Better Together

Restoring the American Community

The author of the bestseller Bowling Alone and a colleague offer readers inspirational tales about the successful building of social capital.

318 pages. ©2003.
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Reader Reviews for this Book


Review posted June 3, 2022


"Better Together: Restoring the American Community" is an example resource to any community member looking for successful examples of communities overcoming overwhelming obstacles. Examples include public libraries being at the center of change and local neighborhood councils making decisions. This book is for any community member looking for ways to improve not only their lives but the lives of an entire community. Included are the concrete steps taken that led to success.


Review posted March 6, 2022


This book was pretty disappointing and uninteresting to me. Some of the short vignettes were mildly interesting in and of themselves, but the book didn’t really weave them together in a very meaningful way. I started this book 5 months before I finished it and ultimately had to just force myself to read it. I’d liken it to a dry, boring textbook. I’ve read that Bowling Alone, by one of the authors is a much better read so I’d encourage people to start there. I would have given up on finishing this book if I wasn’t reading it for the Selectbooks program.


Review posted February 4, 2022


This is an interesting study and an accessible read for non-academics. It would be great to read an update, since the data is over 20 years out of date, and things have changed in America. The book presented both positives and negatives of each case study, and didn't gloss over problematic areas.


Review posted September 23, 2021


I would rate this book just shy of 4 stars. It does a great job giving a variety of examples of ways people have revitalized their communities but that's where it ends. I wanted a bit more meat in terms of the theories. I feel like I should've read his first book, Bowling Alone, to get the meat and then move on to this more specific read.

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Review posted July 7, 2021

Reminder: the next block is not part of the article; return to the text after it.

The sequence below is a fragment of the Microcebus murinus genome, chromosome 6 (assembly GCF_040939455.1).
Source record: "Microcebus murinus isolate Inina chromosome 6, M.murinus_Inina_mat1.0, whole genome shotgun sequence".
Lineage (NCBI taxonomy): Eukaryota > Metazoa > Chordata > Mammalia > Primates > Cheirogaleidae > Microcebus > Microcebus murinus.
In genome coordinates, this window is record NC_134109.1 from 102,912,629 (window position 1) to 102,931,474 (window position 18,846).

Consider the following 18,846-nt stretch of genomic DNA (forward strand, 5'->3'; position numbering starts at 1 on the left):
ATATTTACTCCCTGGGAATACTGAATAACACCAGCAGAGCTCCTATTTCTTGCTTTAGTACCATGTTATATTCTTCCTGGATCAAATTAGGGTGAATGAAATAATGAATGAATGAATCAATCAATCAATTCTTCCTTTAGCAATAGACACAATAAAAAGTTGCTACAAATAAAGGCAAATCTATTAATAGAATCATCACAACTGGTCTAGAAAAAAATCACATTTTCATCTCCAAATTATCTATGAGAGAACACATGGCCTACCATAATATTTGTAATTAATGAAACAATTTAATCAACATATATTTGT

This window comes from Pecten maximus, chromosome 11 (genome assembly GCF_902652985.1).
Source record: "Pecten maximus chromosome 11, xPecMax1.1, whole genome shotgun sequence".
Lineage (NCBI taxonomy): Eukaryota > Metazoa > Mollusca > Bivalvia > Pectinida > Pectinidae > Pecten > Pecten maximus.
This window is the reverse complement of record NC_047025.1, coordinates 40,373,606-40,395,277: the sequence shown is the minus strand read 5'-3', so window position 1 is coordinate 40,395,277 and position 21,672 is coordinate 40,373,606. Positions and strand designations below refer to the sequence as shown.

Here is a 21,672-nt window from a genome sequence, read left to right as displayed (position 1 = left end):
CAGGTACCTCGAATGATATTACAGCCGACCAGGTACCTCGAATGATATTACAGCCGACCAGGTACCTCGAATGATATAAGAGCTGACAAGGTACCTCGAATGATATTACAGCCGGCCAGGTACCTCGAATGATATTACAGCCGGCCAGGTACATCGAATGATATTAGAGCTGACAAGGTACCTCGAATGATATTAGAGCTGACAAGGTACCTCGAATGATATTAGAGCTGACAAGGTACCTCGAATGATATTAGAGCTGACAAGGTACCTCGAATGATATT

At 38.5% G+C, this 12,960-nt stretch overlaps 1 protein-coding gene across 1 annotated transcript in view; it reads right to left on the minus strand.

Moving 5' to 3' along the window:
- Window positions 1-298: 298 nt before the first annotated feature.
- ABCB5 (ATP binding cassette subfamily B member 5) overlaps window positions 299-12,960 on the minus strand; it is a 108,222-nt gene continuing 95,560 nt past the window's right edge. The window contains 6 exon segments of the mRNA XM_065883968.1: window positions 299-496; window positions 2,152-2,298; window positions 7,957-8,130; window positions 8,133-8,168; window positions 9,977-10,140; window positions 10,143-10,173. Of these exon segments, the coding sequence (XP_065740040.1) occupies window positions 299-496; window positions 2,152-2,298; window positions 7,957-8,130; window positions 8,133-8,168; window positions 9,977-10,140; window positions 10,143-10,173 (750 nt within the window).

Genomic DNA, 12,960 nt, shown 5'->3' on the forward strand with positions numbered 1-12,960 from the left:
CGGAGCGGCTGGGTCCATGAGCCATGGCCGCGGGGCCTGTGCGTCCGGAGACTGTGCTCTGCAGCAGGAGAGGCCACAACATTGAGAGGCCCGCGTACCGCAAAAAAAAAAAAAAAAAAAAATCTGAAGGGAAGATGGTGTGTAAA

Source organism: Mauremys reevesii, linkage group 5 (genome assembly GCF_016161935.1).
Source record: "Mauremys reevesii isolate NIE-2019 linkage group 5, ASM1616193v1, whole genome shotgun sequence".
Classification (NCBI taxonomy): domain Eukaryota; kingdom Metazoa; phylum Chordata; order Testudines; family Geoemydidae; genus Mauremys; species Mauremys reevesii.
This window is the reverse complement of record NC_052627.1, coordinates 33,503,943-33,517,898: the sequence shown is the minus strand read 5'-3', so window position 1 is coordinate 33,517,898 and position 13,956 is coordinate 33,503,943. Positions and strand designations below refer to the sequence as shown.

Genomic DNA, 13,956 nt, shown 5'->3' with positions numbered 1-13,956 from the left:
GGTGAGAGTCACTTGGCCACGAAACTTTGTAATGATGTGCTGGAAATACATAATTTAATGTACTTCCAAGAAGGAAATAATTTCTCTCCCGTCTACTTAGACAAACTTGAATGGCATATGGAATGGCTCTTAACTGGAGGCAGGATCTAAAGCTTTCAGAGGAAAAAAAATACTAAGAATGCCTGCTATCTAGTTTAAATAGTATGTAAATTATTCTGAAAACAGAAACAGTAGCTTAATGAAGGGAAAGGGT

This was a good read with some projects resonated with me more than others. It definitely includes a lot of ideas to pursue in building a sense of community.

Laura Tolmich

Review posted May 6, 2021


Much of how one thinks put into words. Inspirational.


Review posted February 17, 2021


Good source of thought-provoking pieces with some irrelivant word salad thrown in.


Review posted December 26, 2020


I really appreciated the variety of stories in this book talking about how communities have come together through different organizations and types of people. It did not hold back criticism where things didn’t work, but was able to offer ways that would be able to translated to other communities as well. My only negative feedback would be reading this in late 2020 some of the stories had me wondering if they were still relevant moving forward...especially during COVID.


Review posted December 14, 2020


i appreciated the information provided and have shared the book with friends. I believe it has been "handed down" to multiple people now.


Review posted December 8, 2020


A broad range of stories on community building. Among the stories include: 1) Community libraries in a new way, 2) Community dance project about a submarine shipyard (this really opened my eyes about what could be a community project). 3) Rebuilding an inner-city neighborhood by a neighborhood association (a neighborhood-controlled initiative in a desolate place), 4) Letting young people lead, “Do something”, 5) Union built on relationships at Harvard university, and 6) Experience Corps- bringing “old Heads” to schools. It has a chapter on neighborhood activism in Portland, Oregon. I would have wanted a more structured book, so I could dive into only what interested me. Also, make it more useful as a resource to refer back to. However, after reading it I was pleasantly surprised about the creativity and breadth of the stories. In the end it caused me to explore stories that I really liked and touched me that I may have overlooked otherwise. A couple of the chapters now are a bit dated. For example, Craigslist is used as an example of building community online.


Review posted November 10, 2020